The information in this guide is up to date, but the format is not. I will be updating this guide with a smoother, cleaner format, as well as additional tips and tricks, in the near future.
Table of Contents
- Section 1: Guide Introduction
- Section 2: Amiibo Overview / Pros & Cons
- Section 3: Recommended Equipment
- Section 4: Training your Amiibo
- Section 5: Post-Level 50 Training
Welcome to Amiibo Dojo’s Jigglypuff character guide!
Jigglypuff is one of the 151 original Pokémon who made her debut in Pokémon Red & Green, and has appeared in every main series entry since. In her games, she’s not at all notable – she’s actually one of the weakest Pokémon. But back in 1999, Jigglypuff was a very prominent character in the Pokémon TV show – at the time, she made several appearances as a “comic relief” character who’d put everyone to sleep with her songs. Not expecting this, Jigglypuff would get mad and draw on the sleeping people’s faces out of spite. Masahiro Sakurai, the creator of the Super Smash Bros. series, decided to include Jigglypuff as a heavily edited version of Kirby. She was included in the original Smash, and has appeared in every one since. Actually, the fact that she’s been in every Smash game is the only reason the developers keep her in.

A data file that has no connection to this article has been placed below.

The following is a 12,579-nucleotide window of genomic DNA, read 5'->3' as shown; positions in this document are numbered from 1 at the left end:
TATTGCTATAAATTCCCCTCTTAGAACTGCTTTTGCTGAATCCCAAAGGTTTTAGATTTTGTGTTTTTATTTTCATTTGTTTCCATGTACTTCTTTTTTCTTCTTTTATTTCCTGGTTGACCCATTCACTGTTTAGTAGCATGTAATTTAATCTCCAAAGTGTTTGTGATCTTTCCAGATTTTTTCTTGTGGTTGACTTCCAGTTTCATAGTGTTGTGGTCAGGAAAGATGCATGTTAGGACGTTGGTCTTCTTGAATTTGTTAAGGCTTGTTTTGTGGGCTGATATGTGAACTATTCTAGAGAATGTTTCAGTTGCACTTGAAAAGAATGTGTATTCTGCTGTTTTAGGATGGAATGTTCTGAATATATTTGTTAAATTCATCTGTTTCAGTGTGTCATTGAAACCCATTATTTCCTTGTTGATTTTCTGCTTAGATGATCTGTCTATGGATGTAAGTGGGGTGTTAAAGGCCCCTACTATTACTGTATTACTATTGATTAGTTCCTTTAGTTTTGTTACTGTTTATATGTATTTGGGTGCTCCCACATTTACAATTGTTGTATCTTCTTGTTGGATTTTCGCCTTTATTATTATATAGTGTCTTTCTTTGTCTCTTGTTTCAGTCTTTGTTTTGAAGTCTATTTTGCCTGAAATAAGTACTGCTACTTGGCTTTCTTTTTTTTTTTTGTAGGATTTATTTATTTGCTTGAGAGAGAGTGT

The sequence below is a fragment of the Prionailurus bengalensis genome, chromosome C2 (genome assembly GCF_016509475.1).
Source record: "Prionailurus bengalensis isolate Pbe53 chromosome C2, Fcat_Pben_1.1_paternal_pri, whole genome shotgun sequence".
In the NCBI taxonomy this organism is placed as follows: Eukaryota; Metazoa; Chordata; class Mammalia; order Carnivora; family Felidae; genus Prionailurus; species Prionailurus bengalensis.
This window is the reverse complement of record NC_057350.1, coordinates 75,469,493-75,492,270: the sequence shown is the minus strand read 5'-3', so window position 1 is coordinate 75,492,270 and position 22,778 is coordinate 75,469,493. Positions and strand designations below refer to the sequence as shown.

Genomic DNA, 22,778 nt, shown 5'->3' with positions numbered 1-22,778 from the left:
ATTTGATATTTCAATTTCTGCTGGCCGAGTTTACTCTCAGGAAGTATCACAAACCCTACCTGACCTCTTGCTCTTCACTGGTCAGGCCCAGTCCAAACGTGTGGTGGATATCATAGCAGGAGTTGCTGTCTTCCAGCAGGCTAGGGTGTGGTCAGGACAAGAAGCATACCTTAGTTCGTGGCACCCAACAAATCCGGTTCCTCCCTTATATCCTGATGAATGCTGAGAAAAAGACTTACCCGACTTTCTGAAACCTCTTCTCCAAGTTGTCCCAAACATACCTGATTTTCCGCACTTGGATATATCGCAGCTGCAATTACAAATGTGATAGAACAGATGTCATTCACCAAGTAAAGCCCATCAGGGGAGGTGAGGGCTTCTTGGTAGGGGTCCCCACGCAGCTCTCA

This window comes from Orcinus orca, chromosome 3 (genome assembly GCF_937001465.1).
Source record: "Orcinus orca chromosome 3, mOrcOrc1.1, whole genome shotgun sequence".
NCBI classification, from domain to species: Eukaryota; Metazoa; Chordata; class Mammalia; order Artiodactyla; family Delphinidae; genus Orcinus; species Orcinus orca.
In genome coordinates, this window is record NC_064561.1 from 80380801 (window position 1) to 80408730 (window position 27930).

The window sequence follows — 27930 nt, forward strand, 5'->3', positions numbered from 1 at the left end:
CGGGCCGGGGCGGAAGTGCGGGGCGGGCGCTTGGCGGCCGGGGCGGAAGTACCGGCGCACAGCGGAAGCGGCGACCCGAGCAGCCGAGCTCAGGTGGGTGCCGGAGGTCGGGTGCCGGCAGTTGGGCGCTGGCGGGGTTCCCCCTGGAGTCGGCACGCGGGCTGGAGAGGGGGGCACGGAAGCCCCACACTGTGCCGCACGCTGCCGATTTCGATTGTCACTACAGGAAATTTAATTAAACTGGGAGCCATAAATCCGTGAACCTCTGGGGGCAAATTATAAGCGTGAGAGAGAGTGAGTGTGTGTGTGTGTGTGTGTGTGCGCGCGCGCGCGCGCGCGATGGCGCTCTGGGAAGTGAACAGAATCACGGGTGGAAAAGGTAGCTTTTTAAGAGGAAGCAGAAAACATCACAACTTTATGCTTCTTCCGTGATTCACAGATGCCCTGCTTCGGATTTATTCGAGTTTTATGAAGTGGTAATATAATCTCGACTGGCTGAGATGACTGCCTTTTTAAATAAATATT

In Super Smash Bros., Jigglypuff is an aerial-based fighter who uses outstretched limbs to attack. Yeah, sounds real fun. Her amiibo was notoriously released as part of Wave 4 on May 29th, 2015. It had awful stock and was exclusive to Target, making her figure quite difficult to get. Eventually, though, it got restocked across several retailers, so she isn’t too tough to find anymore.
Here at the Amiibo Dojo, I focus on teaching you how to win. And I believe the way to win is defense. By teaching my amiibo to block, dodge, and counterattack with impunity, I have won multiple tournament championships. In this guide, I’m going to talk about the steps you need to take to raise a champion. Are you ready to begin? We’ll get started by talking about Jigglypuff’s pros and cons!
Please note: all of the information I’m about to tell you is 100% accurate. That being said, I may update this guide in the future with even more information!
To begin the guide, we’re going to go over Jigglypuff’s pros and cons, and the reasoning behind my decision to place her in my amiibo tier list‘s B Rank!
Jigglypuff is notorious for being one of the worst characters in Super Smash Bros. However, in the amiibo metagame, she’s actually very decent. As the Balloon Pokémon, Jigglypuff’s recovery is top-notch: she possesses multiple midair jumps that essentially ensure her safe recovery. Her smash attacks are also quite good; with her forward smash in particular being deceptively strong and long-ranged. She’s also got a good side special, Pound – a short-ranged forward punch. It’s strong against shields and has a lingering hitbox, making it good at surprising foes. Finally, Jigglypuff’s small size makes her harder to hit, which can sometimes be frustrating for her opponents.